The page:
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4 Ways to Leverage AI for Business Growth: Insights from NVIDIA’s Subhan Ali

In the most recent episode of our Certified Skills in AI and Tech Podcast, Subhan Ali, Product Lead at NVIDIA, takes us through a deep dive into the transformative world of Artificial Intelligence. As AI reshapes industries and redefines our potential, Subhan shares his personal excitement and professional forecasts for what the future holds. From the revolutionary impact of ChatGPT to the essential skills for thriving in an AI-driven landscape, discover how to navigate and grow in this rapidly evolving field. Join us as we explore practical strategies for leveraging AI and learn why now, more than ever, is the time to embrace technological change.

You work for one of the companies that is top of mind when it comes to AI. You know, just from a personal standpoint, how excited are you about AI and the future of AI?

Very excited. I’ve been in this field for roughly 9 years this year and I think it always felt like this is where the future was going. It was kind of obvious to me, but I think with most things in life, you kind of underestimate the potential upside. And you know, the ChatGPT moment happened roughly, you know, 15 to 18 months ago and I think everyone else began to realize what the potential was here. And so I think the future is bright. We’re still early and, you know, I have a lot of optimism about where things are going.

Prior to ChatGPT, a few years ago, you know people probably wouldn’t have imagined what AI could actually do, the perception in general was that it was a very small subset of computer science and was really a research sort of thing that didn’t have applications to most people in their daily lives. And I think ChatGPT changed the reference frame and that people understood that they could actually interact with technology in a very regular, normal, casual way that did not involve the lift or the know-how that people associated with it. And so I think, I think it just really changed the framing and changed the relatability of the technology in a way that nothing had before.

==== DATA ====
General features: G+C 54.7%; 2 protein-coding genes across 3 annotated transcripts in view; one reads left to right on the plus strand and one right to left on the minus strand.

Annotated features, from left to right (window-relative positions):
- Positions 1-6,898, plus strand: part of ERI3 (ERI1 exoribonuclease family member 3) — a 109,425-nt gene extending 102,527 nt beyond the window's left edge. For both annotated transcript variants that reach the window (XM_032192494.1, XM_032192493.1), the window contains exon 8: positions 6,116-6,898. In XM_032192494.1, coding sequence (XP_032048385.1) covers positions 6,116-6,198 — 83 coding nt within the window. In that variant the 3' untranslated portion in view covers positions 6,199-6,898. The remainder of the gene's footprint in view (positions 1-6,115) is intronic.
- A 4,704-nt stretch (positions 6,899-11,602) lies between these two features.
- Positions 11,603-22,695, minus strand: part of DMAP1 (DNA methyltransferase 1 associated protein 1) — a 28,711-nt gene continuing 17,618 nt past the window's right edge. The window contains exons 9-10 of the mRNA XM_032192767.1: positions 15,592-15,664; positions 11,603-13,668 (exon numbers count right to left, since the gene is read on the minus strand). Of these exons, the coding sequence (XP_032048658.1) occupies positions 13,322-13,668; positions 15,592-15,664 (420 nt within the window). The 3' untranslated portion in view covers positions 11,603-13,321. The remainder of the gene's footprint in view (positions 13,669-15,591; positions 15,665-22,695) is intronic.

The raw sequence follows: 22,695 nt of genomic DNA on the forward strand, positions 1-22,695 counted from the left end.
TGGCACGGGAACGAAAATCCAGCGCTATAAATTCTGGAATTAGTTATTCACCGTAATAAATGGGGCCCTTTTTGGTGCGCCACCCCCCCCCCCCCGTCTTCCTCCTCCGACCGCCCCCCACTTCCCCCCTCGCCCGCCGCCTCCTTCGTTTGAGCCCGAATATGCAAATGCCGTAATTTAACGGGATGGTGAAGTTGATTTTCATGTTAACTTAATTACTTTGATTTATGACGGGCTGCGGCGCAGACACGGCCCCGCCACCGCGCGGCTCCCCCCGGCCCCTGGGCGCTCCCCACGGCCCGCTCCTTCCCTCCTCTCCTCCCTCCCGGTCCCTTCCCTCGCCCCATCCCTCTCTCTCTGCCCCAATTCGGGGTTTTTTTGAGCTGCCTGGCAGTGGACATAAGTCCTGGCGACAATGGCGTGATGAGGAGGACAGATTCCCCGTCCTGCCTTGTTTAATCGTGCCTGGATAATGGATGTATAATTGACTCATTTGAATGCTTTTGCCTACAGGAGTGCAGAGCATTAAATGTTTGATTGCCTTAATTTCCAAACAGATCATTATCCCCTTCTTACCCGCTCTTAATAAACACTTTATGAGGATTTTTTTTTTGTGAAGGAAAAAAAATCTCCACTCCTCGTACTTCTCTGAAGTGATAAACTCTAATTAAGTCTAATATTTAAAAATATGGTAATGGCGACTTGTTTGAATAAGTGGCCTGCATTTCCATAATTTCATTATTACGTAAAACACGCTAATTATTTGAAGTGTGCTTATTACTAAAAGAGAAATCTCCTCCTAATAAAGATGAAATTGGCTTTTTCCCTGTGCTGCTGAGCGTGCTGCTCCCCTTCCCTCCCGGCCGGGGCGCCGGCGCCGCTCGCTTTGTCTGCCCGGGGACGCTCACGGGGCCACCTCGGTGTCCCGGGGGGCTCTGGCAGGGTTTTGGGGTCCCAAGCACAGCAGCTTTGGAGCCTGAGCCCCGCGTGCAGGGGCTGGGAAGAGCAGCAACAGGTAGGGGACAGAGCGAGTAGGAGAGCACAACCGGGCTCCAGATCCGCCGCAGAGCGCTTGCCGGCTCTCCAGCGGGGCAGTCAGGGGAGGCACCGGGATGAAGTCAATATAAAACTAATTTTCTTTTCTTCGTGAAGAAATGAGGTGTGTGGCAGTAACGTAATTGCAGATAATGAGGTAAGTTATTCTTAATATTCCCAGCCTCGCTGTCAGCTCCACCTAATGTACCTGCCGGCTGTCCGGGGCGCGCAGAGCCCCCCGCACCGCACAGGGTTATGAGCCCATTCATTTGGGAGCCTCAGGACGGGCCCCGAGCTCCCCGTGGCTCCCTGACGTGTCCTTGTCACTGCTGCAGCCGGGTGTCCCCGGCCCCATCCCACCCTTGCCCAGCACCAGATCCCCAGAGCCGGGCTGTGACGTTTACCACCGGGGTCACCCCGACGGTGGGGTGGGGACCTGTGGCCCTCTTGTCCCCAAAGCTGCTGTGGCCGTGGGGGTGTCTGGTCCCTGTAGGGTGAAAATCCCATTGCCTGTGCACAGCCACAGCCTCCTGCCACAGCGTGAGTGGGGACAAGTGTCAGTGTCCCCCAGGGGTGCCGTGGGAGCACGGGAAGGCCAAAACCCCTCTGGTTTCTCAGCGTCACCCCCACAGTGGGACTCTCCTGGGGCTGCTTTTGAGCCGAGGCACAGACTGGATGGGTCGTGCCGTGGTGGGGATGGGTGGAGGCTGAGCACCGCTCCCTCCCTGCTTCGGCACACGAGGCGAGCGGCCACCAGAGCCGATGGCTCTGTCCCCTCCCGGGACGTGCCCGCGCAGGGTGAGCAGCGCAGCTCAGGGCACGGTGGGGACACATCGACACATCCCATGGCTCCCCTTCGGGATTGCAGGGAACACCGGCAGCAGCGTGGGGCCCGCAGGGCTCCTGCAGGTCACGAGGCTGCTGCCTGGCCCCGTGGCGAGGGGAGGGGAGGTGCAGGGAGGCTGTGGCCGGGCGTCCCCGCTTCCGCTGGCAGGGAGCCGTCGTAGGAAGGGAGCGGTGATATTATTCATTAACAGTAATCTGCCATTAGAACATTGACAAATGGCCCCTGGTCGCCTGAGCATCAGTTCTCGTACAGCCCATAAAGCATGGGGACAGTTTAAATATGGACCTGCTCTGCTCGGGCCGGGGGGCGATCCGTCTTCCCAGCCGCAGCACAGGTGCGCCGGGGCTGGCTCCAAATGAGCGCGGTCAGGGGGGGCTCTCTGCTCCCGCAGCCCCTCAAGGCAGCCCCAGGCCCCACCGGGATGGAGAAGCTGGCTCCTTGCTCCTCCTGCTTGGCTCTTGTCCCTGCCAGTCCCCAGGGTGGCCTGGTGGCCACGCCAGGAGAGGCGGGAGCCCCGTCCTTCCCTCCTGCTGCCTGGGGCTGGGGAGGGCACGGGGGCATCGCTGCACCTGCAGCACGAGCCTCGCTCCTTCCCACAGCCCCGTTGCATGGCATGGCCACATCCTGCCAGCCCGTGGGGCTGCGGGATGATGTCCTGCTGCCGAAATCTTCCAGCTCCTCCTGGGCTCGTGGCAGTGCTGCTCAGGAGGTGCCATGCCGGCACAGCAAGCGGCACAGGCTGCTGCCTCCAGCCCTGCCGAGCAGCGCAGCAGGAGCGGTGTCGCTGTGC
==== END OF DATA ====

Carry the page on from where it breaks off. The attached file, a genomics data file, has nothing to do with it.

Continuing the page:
Adapting to AI’s Expanding Needs

Have the amount of skills you need for AI expanded and what would you say are the core skills needed to understand AI?

I think it’s probably really useful to know where in the stack you want to operate and what you’re doing. So I think if you are a person who wants to train a foundation model, which there are a number of people doing that today, it’s still pretty technical and that’s not a cookie cutter sort of thing. If you are an organization that wants to leverage someone else’s foundation model, it’s slightly more straightforward but still involves some level of ability to program and build an engineering solution. And then I think where things are increasingly going is in the direction of no code or where ALLM could build a product or launch components of our product without a lot of technical know-how from the input user. I don’t think we’re quite there today but it’s pretty clear that that will probably happen in the near future. So I’d say it’s really useful to understand where you want to operate and what’s ultimately going to provide a return for your company, your bottom line, and your users. As we think about that from the larger level or broader level and take it more specific.

Enhancing Products with AI

What’s the impact of AI in what you’re doing and supporting that whole process of making your products better, making their products better, making the synergy work together?

The way I would frame it in general is I think everyone is kind of in the, I would say, most of last year people were in the very curious phase and were trying to figure out what to do with this, but didn’t quite know. I think right now we’re kind of in a build phase, at least as it relates to most large enterprises. And ultimately kind of in the near future, we’re probably going to enter what I would call a production phase where you should see a lot of these things that people have been building be deployed to extremely large user bases and stuff like that. So examples of that that have already happened are definitely GitHub Copilot, but also Microsoft has released their Copilot product as well. And I think we’ll see a lot more of that in the next year or two. So I think ultimately it’s going to come down to these products you’re going to have to go into the wild and they’re going to have to collect a large amount of user feedback to figure out, OK, where’s it providing value, where’s it not providing value? What does that look like? And so that feedback loop of user input is going to be critical towards dramatically improving how people are getting value out of the dominant technology. And so the more that you can do that, I think the more that’s going to be a competitive advantage for anybody building in this space.

Evaluating AI Knowledge Across Sectors

Do you find as you’re working with some of your partners that they have enough knowledge to take advantage of AI?